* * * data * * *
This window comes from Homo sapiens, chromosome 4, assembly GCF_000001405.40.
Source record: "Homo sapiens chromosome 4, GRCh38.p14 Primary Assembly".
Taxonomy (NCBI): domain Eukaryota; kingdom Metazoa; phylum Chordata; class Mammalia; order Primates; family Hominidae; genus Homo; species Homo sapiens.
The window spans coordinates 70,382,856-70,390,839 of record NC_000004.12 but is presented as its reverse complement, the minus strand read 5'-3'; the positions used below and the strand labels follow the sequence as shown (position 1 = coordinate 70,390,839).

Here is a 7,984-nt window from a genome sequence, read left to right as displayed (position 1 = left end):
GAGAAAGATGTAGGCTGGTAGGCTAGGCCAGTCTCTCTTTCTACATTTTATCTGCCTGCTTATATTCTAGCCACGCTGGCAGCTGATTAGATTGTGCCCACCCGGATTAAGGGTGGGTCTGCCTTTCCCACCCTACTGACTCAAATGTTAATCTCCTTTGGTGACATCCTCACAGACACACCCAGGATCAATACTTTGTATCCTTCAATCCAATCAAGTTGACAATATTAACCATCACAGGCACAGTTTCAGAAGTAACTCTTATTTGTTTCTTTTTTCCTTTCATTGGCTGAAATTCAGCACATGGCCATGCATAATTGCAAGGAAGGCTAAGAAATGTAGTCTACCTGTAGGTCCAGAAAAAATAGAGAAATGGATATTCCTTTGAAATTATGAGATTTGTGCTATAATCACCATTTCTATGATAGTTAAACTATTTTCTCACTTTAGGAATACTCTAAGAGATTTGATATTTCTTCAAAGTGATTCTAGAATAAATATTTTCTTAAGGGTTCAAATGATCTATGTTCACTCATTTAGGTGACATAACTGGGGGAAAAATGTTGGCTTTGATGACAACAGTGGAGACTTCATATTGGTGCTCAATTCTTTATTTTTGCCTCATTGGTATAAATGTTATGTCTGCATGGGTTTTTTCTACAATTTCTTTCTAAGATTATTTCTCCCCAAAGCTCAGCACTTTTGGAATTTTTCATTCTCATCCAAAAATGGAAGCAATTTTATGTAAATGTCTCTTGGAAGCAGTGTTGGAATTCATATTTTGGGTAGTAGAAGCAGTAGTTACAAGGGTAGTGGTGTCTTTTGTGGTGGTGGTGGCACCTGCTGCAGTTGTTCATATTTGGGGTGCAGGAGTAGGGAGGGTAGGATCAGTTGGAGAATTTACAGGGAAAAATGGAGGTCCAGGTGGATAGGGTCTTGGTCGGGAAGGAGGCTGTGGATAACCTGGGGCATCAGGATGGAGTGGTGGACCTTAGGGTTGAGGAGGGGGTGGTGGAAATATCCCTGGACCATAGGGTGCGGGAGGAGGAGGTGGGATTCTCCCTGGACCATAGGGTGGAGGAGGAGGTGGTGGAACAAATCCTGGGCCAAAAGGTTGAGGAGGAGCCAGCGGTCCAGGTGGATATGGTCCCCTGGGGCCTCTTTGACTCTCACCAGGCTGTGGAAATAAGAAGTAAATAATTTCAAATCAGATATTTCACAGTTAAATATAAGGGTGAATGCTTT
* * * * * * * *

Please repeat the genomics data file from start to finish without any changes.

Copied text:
This window comes from Homo sapiens, chromosome 4, assembly GCF_000001405.40.
Source record: "Homo sapiens chromosome 4, GRCh38.p14 Primary Assembly".
Taxonomy (NCBI): domain Eukaryota; kingdom Metazoa; phylum Chordata; class Mammalia; order Primates; family Hominidae; genus Homo; species Homo sapiens.
The window spans coordinates 70,382,856-70,390,839 of record NC_000004.12 but is presented as its reverse complement, the minus strand read 5'-3'; the positions used below and the strand labels follow the sequence as shown (position 1 = coordinate 70,390,839).

Here is a 7,984-nt window from a genome sequence, read left to right as displayed (position 1 = left end):
GAGAAAGATGTAGGCTGGTAGGCTAGGCCAGTCTCTCTTTCTACATTTTATCTGCCTGCTTATATTCTAGCCACGCTGGCAGCTGATTAGATTGTGCCCACCCGGATTAAGGGTGGGTCTGCCTTTCCCACCCTACTGACTCAAATGTTAATCTCCTTTGGTGACATCCTCACAGACACACCCAGGATCAATACTTTGTATCCTTCAATCCAATCAAGTTGACAATATTAACCATCACAGGCACAGTTTCAGAAGTAACTCTTATTTGTTTCTTTTTTCCTTTCATTGGCTGAAATTCAGCACATGGCCATGCATAATTGCAAGGAAGGCTAAGAAATGTAGTCTACCTGTAGGTCCAGAAAAAATAGAGAAATGGATATTCCTTTGAAATTATGAGATTTGTGCTATAATCACCATTTCTATGATAGTTAAACTATTTTCTCACTTTAGGAATACTCTAAGAGATTTGATATTTCTTCAAAGTGATTCTAGAATAAATATTTTCTTAAGGGTTCAAATGATCTATGTTCACTCATTTAGGTGACATAACTGGGGGAAAAATGTTGGCTTTGATGACAACAGTGGAGACTTCATATTGGTGCTCAATTCTTTATTTTTGCCTCATTGGTATAAATGTTATGTCTGCATGGGTTTTTTCTACAATTTCTTTCTAAGATTATTTCTCCCCAAAGCTCAGCACTTTTGGAATTTTTCATTCTCATCCAAAAATGGAAGCAATTTTATGTAAATGTCTCTTGGAAGCAGTGTTGGAATTCATATTTTGGGTAGTAGAAGCAGTAGTTACAAGGGTAGTGGTGTCTTTTGTGGTGGTGGTGGCACCTGCTGCAGTTGTTCATATTTGGGGTGCAGGAGTAGGGAGGGTAGGATCAGTTGGAGAATTTACAGGGAAAAATGGAGGTCCAGGTGGATAGGGTCTTGGTCGGGAAGGAGGCTGTGGATAACCTGGGGCATCAGGATGGAGTGGTGGACCTTAGGGTTGAGGAGGGGGTGGTGGAAATATCCCTGGACCATAGGGTGCGGGAGGAGGAGGTGGGATTCTCCCTGGACCATAGGGTGGAGGAGGAGGTGGTGGAACAAATCCTGGGCCAAAAGGTTGAGGAGGAGCCAGCGGTCCAGGTGGATATGGTCCCCTGGGGCCTCTTTGACTCTCACCAGGCTGTGGAAATAAGAAGTAAATAATTTCAAATCAGATATTTCACAGTTAAATATAAGGGTGAATGCTTT